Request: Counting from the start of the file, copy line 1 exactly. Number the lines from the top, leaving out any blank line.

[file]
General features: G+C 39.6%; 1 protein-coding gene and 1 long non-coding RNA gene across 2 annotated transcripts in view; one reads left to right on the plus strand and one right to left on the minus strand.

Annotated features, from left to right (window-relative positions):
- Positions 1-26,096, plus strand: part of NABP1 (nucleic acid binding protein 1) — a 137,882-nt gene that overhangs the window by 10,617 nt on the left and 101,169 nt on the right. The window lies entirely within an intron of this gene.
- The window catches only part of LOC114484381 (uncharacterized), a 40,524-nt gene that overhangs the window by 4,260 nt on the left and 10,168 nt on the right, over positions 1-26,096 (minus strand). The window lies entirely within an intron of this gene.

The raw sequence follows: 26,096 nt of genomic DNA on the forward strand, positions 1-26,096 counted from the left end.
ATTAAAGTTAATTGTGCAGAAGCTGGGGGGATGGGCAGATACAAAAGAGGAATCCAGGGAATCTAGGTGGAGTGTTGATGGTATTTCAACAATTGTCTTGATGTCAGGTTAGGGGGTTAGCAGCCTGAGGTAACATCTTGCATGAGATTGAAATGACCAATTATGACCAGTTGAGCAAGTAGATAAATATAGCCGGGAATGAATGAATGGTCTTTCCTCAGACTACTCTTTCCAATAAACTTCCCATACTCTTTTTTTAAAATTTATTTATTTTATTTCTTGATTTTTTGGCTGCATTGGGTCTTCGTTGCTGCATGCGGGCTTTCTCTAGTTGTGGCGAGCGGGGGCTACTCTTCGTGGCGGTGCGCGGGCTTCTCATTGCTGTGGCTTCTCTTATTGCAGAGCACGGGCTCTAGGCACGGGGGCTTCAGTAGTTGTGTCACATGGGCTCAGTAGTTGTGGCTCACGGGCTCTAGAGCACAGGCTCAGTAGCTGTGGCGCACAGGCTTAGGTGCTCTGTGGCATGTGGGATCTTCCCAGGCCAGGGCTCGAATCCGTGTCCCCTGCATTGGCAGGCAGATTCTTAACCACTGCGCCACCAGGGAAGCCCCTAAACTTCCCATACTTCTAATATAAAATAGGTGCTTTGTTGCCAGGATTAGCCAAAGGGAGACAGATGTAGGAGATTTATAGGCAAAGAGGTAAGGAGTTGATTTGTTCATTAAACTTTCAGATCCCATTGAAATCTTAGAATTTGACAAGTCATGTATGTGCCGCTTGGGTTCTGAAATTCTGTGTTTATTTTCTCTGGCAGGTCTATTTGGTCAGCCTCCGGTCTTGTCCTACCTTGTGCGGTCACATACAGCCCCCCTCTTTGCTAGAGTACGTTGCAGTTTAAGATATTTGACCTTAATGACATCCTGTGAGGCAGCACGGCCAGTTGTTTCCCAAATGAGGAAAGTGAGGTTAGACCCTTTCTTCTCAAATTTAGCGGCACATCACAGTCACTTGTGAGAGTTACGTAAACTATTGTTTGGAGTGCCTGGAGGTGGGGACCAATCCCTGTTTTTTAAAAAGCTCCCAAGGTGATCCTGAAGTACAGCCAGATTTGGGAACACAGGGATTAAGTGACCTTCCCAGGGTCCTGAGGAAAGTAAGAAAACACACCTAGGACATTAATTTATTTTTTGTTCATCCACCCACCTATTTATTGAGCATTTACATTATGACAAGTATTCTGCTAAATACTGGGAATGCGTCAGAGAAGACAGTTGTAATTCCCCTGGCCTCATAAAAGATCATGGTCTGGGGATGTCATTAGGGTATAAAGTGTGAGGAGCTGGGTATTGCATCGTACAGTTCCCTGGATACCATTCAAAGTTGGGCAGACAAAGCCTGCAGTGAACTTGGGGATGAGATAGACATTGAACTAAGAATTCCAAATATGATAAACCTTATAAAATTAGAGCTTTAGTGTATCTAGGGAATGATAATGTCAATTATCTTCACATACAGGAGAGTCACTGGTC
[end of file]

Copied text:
General features: G+C 39.6%; 1 protein-coding gene and 1 long non-coding RNA gene across 2 annotated transcripts in view; one reads left to right on the plus strand and one right to left on the minus strand.